Session Title: Osteoarthritis & Joint Biology – Basic Science Poster
Session Type: Poster Session (Tuesday)
Session Time: 9:00AM-11:00AM
Background/Purpose: Bone marrow multipotential stromal cells (MSC) are widely used in clinical trials to treat bone and cartilage diseases. However, there is limited information on the role of MSC in the pathogenesis in humans. As osteoarthritis (OA) severity is often associated with an abnormal movement and load distribution on the medial compartment of the knee, the aim of this study was to determine differences in MSC topography and gene expression between the diseased medial and more “macroscopically normal” lateral femoral condyles. Also, we investigated the miRNA profiling of cargo from extracellular vesicles (EVs) secreted by medial OA MSCs (OAMSC-EVs) compared with the ones secreted by healthy MSCs (HMSC-EVs).
Methods: OA MSCs were obtained from femoral condyles of total knee replacement patients and were extracted from subchondral bone after digestion and sorted using the CD271+CD45- phenotype for gene expression analysis. MSCs from healthy donors were isolated from bone marrow aspirate by density gradient centrifugation using Lymphoprep and culture expanded for EV isolation. EVs were isolated from medial and healthy MSCs by differential centrifugation and characterized before miRNA profiling using NanoString technology.
Results: Medial condyles presented higher degree of cartilage damage (OARSI score 20) compared to lateral condyles (OARSI score 3) and sclerotic subchondral bone area was higher in the medial condyles (64.3±7.0% vs 27.6±7.4% area in lateral condyles). CD271+ cells in medial and lateral femoral condyles did not show differences in topography or numbers, and cultured MSCs also presented similar growth rates and trilineage capacities in vitro. Three genes were significantly upregulated in medial condyle CD271+ MSCs: GREM1 (lateral MSCs below detection), PTHLH (2.4-fold, p=0.02) and STMN2 (10.5-fold, p=0.02), all of them implicated in osteogenic differentiation and mineralisation. miRNA profiling showed 46 miRNA differentially expressed between OAMSC-EVs and HMSC-EVs.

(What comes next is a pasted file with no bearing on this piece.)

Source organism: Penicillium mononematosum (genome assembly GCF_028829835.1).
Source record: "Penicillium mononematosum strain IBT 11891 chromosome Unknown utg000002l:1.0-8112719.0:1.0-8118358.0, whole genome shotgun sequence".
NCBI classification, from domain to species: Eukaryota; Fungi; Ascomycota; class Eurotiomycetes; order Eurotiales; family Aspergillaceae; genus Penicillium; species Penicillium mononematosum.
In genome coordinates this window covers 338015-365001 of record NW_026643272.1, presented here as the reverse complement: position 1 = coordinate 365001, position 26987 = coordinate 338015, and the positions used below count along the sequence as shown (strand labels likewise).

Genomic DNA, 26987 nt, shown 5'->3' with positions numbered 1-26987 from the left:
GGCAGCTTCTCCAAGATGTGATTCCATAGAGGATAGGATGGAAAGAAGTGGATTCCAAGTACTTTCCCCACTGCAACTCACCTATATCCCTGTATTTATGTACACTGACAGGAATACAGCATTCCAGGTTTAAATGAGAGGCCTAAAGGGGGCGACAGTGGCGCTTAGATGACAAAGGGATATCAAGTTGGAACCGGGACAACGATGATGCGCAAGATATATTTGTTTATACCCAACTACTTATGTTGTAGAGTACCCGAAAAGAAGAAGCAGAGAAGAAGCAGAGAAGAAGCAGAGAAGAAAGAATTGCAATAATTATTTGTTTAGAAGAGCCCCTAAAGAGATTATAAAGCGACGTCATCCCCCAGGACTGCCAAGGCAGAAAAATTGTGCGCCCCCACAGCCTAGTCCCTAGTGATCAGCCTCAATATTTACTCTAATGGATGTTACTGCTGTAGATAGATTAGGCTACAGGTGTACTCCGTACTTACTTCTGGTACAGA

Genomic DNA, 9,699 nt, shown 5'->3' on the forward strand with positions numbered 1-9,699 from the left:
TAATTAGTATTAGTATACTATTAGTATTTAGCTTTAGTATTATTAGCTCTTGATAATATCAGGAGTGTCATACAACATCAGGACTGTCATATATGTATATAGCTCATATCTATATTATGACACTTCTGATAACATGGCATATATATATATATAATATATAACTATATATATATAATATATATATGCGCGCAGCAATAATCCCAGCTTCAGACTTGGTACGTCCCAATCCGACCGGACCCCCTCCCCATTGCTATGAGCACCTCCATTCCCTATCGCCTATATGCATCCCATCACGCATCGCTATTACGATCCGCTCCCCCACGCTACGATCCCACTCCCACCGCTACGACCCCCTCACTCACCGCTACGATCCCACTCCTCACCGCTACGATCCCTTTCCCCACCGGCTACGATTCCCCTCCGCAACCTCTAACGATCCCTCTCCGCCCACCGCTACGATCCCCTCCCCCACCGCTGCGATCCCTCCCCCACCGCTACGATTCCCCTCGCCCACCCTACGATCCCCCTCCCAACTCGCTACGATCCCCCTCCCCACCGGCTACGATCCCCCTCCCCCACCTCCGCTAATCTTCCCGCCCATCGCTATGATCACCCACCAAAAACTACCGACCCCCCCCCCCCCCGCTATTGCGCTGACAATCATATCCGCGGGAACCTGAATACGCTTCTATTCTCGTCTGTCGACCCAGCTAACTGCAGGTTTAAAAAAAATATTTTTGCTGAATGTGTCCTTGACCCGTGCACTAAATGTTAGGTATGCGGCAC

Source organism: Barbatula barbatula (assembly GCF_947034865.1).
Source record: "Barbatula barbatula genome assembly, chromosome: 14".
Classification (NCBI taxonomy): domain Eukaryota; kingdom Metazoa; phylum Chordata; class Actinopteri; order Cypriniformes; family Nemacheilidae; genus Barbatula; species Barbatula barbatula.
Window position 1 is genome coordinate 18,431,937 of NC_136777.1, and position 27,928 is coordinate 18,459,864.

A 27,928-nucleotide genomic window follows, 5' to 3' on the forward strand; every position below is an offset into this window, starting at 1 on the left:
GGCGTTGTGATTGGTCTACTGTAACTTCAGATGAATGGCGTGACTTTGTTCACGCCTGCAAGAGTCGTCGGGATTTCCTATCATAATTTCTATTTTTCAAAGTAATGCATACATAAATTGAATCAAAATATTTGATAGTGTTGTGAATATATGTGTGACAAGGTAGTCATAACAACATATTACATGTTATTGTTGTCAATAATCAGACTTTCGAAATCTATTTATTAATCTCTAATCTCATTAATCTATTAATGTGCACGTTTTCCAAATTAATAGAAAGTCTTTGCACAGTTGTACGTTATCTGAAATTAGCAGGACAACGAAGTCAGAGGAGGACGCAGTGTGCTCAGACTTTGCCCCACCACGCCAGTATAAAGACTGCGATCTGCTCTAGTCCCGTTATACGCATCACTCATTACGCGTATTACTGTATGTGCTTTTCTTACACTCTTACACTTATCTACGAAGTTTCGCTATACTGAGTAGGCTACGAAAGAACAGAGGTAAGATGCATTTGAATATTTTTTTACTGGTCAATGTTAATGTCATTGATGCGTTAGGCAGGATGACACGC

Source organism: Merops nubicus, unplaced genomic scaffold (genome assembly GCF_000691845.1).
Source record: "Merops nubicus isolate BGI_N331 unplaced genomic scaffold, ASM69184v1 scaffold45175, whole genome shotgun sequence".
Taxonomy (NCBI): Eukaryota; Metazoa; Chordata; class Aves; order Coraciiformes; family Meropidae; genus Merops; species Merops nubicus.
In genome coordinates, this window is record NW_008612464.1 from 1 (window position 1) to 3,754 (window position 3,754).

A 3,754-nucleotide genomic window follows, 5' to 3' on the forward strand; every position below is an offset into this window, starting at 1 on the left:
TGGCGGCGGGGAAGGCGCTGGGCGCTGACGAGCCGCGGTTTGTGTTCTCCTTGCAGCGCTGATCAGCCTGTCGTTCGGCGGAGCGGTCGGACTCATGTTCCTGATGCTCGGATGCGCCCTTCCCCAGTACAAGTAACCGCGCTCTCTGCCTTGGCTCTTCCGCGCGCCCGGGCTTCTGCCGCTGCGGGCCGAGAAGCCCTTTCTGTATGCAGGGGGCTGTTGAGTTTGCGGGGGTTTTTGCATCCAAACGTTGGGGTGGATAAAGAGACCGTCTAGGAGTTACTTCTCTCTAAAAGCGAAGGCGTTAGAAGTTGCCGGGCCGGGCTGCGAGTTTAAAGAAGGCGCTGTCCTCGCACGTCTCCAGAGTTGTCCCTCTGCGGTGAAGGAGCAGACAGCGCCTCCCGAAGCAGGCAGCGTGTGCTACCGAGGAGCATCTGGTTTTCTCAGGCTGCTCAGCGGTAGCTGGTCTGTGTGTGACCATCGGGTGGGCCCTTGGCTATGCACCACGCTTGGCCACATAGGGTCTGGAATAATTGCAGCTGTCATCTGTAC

Conclusion: Despite the apparent differences in cartilage damage and bone sclerosis, no major differences were found between medial and lateral condyles. However, there was upregulation of genes implicated in osteogenic differentiation and mineralisation in medial condyle MSCs that can be associated with sclerotic-plate formation. Also, there was differences in miRNA between medial and healthy MSCs and MSC-EVs, for which the target genes and implicated pathways need further investigation.
To cite this abstract in AMA style:Sanjurjo-Rodríguez C, Crossland R, Baboolal T, Reis M, Burska A, Ponchel F, El-Jawhari J, McGonagle D, Pandit H, Wang X, Jones E. Insights into Osteoarthritis Progression by Gene Expression and miRNA Profiling of Mesenchymal Stromal Cells from Medial and Lateral Femoral Condyles [abstract]. Arthritis Rheumatol. 2019; 71 (suppl 10). https://acrabstracts.org/abstract/insights-into-osteoarthritis-progression-by-gene-expression-and-mirna-profiling-of-mesenchymal-stromal-cells-from-medial-and-lateral-femoral-condyles/. Accessed July 8, 2020.
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ACR Meeting Abstracts - https://acrabstracts.org/abstract/insights-into-osteoarthritis-progression-by-gene-expression-and-mirna-profiling-of-mesenchymal-stromal-cells-from-medial-and-lateral-femoral-condyles/